Election ’14: New Fidesz website; LMP flash mob; new party for Szili
The campaign season kicked into full gear over the weekend, it seems, as several major parties – and one brand-new one – sought to appeal to voters in various fashion from grassroots activism to website creation.
A roundup of the weekend’s formal and informal stumping follows.
The Life of Gordon
Now online is Gordon Élete (or “Gordon’s Life”), a website dedicated to “All that [Together 2014-Dialogue for Hungary (E14-PM) party president] Gordon [Bajnai] would hide.” A production of Fidesz youth group Fidelitas, GordonElete.hu is a nicely designed, interactive website displaying the would-be prime minister’s more questionable political moves since his time in communist youth leagues in the 1980s.
In announcing the website launch on Sunday, Fidelitas reminded that “During his tenure as prime minister [in 2008-09,] the economy shrank by 7%, while he carried out IMF dictates in a servile way, destroyed the family support system and cut salaries.”
Naturally, E14-PM party members were affronted by the ‘site, alleging the information presented is based on lies and innuendo. A party statement of Sunday assures that each point made on Gordon’s Life will be refuted in turn and legal action may be forthcoming.
LMP flash mob against nuclear energy plans
Kecskemét hosted a two-day meeting of the LMP party’s national council, during which a “flash mob”-style demonstration was held in the town square. The environment-emphasizing party sought to call attention to “economic- and environment protection-related dangers of Prime Minister Viktor Orbán’s nuclear energy expansion,” saying the PM is dead wrong about the resource’s virtues; according to LMP, nuclear among the most expensive forms of energy creation.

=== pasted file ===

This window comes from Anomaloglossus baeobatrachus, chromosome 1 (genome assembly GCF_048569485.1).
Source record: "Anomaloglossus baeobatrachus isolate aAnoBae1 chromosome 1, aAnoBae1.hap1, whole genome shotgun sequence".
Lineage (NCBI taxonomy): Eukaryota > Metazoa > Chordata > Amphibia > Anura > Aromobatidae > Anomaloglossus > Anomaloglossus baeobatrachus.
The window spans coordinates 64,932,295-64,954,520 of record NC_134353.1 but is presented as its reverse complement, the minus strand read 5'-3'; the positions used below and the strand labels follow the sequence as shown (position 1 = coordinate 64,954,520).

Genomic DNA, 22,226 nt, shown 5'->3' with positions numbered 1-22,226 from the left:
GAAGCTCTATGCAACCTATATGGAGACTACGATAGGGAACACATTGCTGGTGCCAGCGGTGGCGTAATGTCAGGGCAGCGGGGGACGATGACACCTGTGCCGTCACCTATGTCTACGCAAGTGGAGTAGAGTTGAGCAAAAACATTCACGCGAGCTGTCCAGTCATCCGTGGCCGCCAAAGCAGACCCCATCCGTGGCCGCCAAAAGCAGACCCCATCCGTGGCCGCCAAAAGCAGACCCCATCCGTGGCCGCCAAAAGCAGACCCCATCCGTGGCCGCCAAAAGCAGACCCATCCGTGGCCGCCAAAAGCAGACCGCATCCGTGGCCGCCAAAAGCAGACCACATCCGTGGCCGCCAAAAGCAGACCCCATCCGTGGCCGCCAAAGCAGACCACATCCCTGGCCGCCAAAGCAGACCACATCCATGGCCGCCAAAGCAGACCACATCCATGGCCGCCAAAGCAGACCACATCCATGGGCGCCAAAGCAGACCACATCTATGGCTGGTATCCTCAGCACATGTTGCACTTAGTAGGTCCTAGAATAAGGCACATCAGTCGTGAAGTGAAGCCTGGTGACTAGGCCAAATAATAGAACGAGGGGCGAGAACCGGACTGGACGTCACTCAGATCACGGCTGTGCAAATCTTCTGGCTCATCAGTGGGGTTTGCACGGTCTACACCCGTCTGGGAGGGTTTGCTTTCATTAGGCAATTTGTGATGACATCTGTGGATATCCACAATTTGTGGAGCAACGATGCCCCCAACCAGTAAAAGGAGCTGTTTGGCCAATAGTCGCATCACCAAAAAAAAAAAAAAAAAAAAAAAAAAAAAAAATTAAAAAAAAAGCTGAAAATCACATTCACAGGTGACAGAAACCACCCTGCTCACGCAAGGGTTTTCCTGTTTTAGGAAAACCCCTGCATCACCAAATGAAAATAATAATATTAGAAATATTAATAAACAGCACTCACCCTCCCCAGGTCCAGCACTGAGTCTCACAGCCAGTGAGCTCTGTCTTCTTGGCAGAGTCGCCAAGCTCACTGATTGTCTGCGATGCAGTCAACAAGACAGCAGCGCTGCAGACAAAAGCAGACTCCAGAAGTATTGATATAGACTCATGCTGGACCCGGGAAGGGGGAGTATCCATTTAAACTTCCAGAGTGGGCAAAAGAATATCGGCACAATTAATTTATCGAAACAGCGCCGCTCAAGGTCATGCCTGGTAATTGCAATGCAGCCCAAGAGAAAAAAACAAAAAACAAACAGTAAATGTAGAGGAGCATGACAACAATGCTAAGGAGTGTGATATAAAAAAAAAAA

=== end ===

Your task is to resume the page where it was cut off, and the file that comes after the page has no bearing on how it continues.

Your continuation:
LMP co-president Bernadett Szél commented that the planned extension for the Paks nuclear power plant will increase the national debt by one-third.
(Meanwhile half a world away, a new agreement to bring more nuclear-plant technology to Hungary was signed in South Korea…)
Szili announces new party
Work got underway for the new political party Community for Social Fairness (KTI), which was announced by former Speaker of Parliament and prominent MSzP politico Katalin Szili last week. KTI was formed from a composite group of smaller parties and community associations.
KTI appears to be appealing to the moderate Hungarian voter with a planned slate of 160 candidates to run for parliament in the 2014 elections, as Szili described the political spectrum in the country by saying “The parties that call themselves left-wing are democratic but not sufficiently nationalistic, while the right-wing parties are nationalistic but not democratic enough.”
MSzP congress features masked men, party platform description
Finally, Main opposition party MSzP held its party convention on Saturday, an elaborate five-hour affair with the theme “The true face of Fidesz.” The anti-Orbán show kicked off with masked youth handing out information to attendees and featured talks by party leaders.
Party president Attila Mesterházy introduced the major party planks for the election platform, which includes a restructuring of pension payments, more streamlined use of European Union funding, programs to address in-country poverty and a larger budget for higher education.
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